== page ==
Our women film makers entered the field with self-confidence and professional ability, away from sexual bias, but with the penetrating eyes of women, showed that despite all the “musts and must-nots” and limitations, it is possible to make better and more realistic film.  Such as Nargess and Roosari Aabi (Blue scarf).  From there on and little-by-little, male film makers too came round to a new way of making films in which women played the pivotal role. Such were Sarah, Zinat, Banoo (Lady) and ...... This is how they showed their approval of the change in Iranian cinema.

Now that public taste has improved, better films will be made. I would like to close this short review of the portrayal of women in Iranian Cinema, from the beginning to today, by emphasising a point:

The Iranian woman has been, and is a partner, the equal and the collaborator of the Iranian man.  Her presence is a creative one - whether in carrying out social duties or the specific roles assigned to her, as a capable manager or mother whose incisive and organised approach to life represent her special abilities.  If we neglect these facts, we are guilty of neglecting the whole truth.

The special dress of the Iranian woman may be a vehicle for her purer presence, but it must not and should not prevent her presence.  If we accept the rule that the Muslim Iranian woman must be covered, we must at the same time, try and draw up plans so that the limits of his covering does not conceal her real identify and role.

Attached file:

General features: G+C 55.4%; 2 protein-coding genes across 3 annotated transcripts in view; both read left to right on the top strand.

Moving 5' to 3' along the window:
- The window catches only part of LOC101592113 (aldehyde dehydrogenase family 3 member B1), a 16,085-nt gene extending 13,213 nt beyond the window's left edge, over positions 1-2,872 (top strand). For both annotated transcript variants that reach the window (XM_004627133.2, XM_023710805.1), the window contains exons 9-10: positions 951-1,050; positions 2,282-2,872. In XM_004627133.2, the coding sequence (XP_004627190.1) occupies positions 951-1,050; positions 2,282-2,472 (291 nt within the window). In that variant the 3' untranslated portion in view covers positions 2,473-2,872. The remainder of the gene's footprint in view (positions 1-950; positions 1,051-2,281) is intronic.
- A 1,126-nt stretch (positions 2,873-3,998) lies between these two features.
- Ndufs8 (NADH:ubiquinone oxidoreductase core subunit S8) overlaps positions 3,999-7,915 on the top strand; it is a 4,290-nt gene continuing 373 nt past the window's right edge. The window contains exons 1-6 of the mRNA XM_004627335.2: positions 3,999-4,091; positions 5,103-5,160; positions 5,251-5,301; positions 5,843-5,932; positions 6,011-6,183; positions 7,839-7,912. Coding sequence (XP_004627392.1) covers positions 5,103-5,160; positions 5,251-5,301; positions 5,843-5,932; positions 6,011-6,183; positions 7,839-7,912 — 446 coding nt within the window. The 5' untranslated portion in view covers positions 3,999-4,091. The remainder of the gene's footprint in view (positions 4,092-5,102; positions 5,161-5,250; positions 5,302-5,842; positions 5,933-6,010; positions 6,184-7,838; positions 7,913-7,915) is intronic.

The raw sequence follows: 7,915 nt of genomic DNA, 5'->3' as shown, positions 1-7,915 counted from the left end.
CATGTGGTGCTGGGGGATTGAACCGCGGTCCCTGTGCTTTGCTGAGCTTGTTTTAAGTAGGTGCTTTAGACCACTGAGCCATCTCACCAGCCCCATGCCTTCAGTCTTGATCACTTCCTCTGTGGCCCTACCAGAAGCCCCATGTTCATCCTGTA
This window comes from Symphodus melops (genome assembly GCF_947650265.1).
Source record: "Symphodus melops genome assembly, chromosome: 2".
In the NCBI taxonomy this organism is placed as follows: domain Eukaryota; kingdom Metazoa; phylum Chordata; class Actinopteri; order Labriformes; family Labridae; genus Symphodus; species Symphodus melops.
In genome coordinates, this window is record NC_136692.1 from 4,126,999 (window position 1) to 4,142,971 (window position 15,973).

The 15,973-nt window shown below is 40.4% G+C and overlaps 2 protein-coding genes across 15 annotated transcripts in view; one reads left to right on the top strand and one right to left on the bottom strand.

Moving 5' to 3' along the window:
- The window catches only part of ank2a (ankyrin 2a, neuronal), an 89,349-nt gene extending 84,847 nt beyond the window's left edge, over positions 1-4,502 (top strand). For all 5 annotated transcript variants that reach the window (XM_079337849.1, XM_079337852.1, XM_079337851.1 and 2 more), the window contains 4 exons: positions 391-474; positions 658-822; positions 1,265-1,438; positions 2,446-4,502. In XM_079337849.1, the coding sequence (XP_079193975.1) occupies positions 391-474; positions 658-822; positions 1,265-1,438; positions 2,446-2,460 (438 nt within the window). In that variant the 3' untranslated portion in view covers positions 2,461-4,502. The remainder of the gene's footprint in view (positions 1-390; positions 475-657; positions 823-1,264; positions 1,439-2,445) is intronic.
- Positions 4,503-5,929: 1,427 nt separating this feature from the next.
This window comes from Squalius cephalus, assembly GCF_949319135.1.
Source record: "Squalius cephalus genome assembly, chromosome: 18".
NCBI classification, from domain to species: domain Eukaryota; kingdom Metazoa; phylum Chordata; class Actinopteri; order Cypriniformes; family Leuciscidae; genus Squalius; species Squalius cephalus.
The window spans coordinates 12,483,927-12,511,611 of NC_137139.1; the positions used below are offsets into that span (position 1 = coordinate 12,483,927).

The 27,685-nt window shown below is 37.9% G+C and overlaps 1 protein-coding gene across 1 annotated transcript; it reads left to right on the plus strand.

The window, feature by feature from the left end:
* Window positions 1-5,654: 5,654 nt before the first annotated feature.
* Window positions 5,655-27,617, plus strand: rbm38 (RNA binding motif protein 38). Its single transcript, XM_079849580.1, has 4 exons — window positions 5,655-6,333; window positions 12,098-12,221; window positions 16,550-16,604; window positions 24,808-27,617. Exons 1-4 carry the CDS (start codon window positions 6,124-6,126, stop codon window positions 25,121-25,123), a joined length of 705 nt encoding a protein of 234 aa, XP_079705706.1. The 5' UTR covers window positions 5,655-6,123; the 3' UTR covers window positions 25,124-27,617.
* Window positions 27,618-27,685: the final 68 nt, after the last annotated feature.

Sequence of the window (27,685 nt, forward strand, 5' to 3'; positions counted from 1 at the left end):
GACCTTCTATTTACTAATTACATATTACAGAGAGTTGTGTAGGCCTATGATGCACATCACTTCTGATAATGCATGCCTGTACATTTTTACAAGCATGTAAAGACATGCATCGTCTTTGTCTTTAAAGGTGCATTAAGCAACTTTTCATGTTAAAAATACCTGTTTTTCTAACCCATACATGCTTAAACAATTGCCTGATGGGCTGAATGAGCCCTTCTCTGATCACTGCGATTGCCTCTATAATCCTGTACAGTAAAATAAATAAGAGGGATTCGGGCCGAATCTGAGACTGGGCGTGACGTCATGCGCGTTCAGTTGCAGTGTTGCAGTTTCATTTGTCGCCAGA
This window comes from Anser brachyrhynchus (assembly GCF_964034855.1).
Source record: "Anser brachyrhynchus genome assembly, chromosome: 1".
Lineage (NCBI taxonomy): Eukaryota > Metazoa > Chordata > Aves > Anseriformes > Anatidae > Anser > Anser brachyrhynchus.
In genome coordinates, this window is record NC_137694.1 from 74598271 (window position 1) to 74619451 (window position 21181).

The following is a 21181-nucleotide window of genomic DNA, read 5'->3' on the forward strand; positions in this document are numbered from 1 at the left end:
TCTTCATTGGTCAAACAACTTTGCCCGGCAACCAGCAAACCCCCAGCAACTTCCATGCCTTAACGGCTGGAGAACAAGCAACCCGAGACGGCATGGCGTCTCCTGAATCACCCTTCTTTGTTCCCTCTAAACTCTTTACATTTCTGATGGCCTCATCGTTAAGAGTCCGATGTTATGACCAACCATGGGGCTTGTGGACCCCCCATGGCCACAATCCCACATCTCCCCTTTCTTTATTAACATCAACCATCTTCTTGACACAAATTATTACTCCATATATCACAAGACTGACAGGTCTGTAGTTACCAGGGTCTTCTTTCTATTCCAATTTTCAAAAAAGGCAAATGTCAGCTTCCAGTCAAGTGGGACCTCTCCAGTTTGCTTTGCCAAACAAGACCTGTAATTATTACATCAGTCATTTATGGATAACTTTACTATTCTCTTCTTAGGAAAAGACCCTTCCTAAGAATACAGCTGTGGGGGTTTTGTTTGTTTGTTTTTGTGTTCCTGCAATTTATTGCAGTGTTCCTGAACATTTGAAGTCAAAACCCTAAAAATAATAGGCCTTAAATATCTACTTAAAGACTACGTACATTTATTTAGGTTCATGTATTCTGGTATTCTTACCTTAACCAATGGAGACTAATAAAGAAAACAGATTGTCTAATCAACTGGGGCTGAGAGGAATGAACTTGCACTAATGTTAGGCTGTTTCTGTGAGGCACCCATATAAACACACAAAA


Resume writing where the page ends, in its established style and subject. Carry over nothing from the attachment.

As past experience has clearly shown, it is not possible to deprive Iranian women from participating in social activities and institutions and from her natural and social life.  Her appearance on the screen is also a logical necessity.  It is not possible to deny, nor limit, the personality of women by reversing the course of events.  The Iranian woman is going through one of the most important experiences of all times. We cannot see women as the shadow of men living in men’s shade.  How can one ignore the other half of humanity?


1 Talk given to

2 Velvet hat was supposedly worn by a group of men, generally known as jahels or "ignorants", who took the appellation without much offence.  They were a strong men, with some following among younger men of their own type, who mixed a kind of benevolent violence with a life of both piety - as regards for instance to respecting the honour of women - and lack of it, for they spent much of their evenings drinking in rather shabby cabaret-joints.  Ab-e goosht, or meat broth, was the usual dish of the poorer people.  A film in 1960s, had the usual sentimental theme of a rich father who abandoned his wife and son for money, to his own later regret, is found by the boy without either side knowing the truth.